As genetic counselors, the indications we see in clinic, what we test for, and how we facilitate testing is constantly changing. This evolution gives us the unique opportunity to create connections and collaborations and address newfound gaps in knowledge and implementation. One example of this lies within the genitourinary (GU) cancer space. Given updated guidelines from the National Comprehensive Cancer Network (NCCN) relating to the genetics of GU cancer, the idea of a peer-led cancer genetics workgroup emerged. Despite formal webinars and journal clubs, there was a lack of collaborative discussion on how to implement genetic counseling in the GU cancer space. Though the Cancer Special Interest Group (SIG) listserv is a core resource for questions and cases, there was proposed utility in having a smaller group of individuals with a shared common interest.
In mid-2021, we sent an email to the NSGC Cancer SIG listserv, surveying interest in developing a small group focused on GU cancers. Interested participants completed a Google form listing their email and practicing location, among other questions. Twenty-seven genetic counselors completed the form. Most respondents (n=18) replied that less than 25% of their job is dedicated to GU cancer patients, and prostate cancer was the most common cancer reported receiving genetic counseling amongst GU cancers.Respondents were interested in the workgroup as a place to share difficult cases, discuss clinical or GU-related questions, and create a collaborative space. We used our first meeting to establish ground rules and goals for the workgroup, resulting in virtual hour-long meetings held monthly.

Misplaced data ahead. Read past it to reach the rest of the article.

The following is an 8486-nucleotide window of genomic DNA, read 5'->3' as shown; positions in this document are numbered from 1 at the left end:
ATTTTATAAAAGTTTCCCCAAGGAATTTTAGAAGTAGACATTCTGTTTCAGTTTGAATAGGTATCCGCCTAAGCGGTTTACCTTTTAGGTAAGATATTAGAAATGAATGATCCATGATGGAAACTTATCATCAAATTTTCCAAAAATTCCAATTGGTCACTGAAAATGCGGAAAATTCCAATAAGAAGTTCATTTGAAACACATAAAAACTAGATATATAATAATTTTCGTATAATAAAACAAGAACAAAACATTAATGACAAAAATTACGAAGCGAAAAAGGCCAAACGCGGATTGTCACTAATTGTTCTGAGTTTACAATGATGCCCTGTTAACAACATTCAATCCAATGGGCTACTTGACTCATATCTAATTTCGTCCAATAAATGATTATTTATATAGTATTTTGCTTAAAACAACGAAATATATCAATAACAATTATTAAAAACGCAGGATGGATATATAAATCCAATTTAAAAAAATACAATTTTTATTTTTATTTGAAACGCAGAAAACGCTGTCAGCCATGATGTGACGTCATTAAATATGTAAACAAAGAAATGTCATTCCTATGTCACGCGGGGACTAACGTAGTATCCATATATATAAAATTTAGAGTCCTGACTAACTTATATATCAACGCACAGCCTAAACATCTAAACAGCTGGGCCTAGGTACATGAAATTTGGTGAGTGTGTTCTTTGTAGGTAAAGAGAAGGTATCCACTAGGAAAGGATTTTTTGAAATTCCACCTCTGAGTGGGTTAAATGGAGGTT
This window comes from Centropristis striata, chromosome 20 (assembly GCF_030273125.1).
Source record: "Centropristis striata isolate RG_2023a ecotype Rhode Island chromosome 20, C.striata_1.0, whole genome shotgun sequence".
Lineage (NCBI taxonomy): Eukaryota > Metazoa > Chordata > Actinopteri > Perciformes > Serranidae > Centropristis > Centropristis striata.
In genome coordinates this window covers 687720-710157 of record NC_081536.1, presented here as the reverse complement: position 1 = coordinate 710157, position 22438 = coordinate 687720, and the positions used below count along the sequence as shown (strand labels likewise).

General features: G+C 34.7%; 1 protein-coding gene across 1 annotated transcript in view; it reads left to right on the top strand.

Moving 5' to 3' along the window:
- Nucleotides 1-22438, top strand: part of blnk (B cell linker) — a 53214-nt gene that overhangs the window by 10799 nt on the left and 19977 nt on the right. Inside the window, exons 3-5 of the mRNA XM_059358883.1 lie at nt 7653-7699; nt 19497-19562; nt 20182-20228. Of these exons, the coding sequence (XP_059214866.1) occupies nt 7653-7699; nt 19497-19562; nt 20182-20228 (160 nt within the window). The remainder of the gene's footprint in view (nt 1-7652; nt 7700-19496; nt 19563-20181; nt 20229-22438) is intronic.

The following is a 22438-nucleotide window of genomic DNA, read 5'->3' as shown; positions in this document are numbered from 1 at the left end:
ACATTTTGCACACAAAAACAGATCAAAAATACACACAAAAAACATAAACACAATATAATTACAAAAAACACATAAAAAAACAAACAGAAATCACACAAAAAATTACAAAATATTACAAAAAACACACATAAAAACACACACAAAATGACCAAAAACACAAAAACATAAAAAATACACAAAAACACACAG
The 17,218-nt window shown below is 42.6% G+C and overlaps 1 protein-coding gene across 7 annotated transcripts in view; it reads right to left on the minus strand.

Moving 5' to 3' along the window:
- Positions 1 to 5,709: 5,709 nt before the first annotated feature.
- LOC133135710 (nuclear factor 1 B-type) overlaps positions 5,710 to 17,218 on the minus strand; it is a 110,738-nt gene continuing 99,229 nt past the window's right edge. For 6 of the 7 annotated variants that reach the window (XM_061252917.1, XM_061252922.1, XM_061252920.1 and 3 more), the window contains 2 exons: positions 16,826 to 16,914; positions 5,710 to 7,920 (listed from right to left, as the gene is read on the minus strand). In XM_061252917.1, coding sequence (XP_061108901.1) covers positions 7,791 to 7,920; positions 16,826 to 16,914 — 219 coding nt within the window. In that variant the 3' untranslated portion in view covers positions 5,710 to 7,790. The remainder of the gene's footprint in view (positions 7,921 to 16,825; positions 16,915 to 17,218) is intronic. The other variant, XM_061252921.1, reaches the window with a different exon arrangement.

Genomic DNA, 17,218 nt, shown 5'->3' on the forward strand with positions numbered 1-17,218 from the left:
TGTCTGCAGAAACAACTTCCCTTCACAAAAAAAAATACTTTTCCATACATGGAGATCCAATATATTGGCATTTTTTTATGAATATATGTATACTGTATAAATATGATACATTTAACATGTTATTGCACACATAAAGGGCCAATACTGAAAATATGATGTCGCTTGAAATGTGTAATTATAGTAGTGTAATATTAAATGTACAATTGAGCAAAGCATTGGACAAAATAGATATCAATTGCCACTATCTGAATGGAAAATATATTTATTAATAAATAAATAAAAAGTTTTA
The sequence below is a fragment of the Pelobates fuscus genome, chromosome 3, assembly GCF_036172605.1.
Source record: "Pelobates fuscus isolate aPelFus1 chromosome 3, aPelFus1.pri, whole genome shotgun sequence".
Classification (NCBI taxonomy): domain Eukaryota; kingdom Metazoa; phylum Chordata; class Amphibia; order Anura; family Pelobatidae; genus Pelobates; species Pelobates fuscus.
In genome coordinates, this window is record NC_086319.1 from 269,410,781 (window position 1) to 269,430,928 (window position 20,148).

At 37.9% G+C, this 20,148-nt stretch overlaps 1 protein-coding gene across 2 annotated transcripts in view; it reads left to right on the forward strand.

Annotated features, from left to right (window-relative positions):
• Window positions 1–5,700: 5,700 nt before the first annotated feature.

These monthly meetings are informal, serving as a space to bring complicated cases and openly discuss GU cancer topics. When a member presents a challenging case, others share their background and insight. This team-based approach provides additional feedback to a member experiencing this type of complex case for the first time. Though one person sets up the monthly meeting, sends out reminder emails, and acts as meeting facilitator, other members can bring questions or concerns and the group decides if changes are needed. Annual evaluation of the group structure occurs, and each person plays a role in contributing to the group culture and future endeavors.
Our peer-based collaboration has highlighted that there is an additional need to work together when new indications arise for genetic counseling. We found that creating a safe space for everyone to explore opportunities for incorporating a new indication into their practice has resulted in a 25% growth of the listserv and an increase in monthly attendance in the workgroup. Additionally, we have collaborated on multiple research projects and recently received grant funding for a renal cancer genetics project. Thus, there appears to be a benefit from the development of small indication-specific educational groups that extend beyond case presentations and education. If you’re a genetic counselor in a new specialty or have recently had a new indication added to your referral list, consider reaching out to others to form a recurring opportunity for education, support, and brainstorming. For us, the maintenance and continuation of the peer-based GU cancer genetic workgroup has served as an inclusive environment for those interested in the field to learn more, support each other, and pursue new research avenues.